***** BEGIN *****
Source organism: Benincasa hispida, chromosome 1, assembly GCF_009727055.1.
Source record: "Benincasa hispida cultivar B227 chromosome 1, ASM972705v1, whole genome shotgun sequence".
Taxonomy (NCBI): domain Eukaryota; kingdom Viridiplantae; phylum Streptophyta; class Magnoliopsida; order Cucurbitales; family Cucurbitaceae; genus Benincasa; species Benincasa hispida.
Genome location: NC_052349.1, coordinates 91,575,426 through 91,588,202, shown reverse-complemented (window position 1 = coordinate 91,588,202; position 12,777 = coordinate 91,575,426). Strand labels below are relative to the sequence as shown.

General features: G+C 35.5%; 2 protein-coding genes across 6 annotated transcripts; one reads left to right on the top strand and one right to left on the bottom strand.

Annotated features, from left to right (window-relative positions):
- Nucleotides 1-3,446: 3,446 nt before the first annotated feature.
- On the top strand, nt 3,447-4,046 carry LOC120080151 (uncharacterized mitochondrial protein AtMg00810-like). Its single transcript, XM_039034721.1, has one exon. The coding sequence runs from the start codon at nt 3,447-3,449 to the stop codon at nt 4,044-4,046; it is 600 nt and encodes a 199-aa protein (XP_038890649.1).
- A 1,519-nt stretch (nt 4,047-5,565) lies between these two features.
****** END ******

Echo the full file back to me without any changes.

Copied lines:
Source organism: Benincasa hispida, chromosome 1, assembly GCF_009727055.1.
Source record: "Benincasa hispida cultivar B227 chromosome 1, ASM972705v1, whole genome shotgun sequence".
Taxonomy (NCBI): domain Eukaryota; kingdom Viridiplantae; phylum Streptophyta; class Magnoliopsida; order Cucurbitales; family Cucurbitaceae; genus Benincasa; species Benincasa hispida.
Genome location: NC_052349.1, coordinates 91,575,426 through 91,588,202, shown reverse-complemented (window position 1 = coordinate 91,588,202; position 12,777 = coordinate 91,575,426). Strand labels below are relative to the sequence as shown.

General features: G+C 35.5%; 2 protein-coding genes across 6 annotated transcripts; one reads left to right on the top strand and one right to left on the bottom strand.

Annotated features, from left to right (window-relative positions):
- Nucleotides 1-3,446: 3,446 nt before the first annotated feature.
- On the top strand, nt 3,447-4,046 carry LOC120080151 (uncharacterized mitochondrial protein AtMg00810-like). Its single transcript, XM_039034721.1, has one exon. The coding sequence runs from the start codon at nt 3,447-3,449 to the stop codon at nt 4,044-4,046; it is 600 nt and encodes a 199-aa protein (XP_038890649.1).
- A 1,519-nt stretch (nt 4,047-5,565) lies between these two features.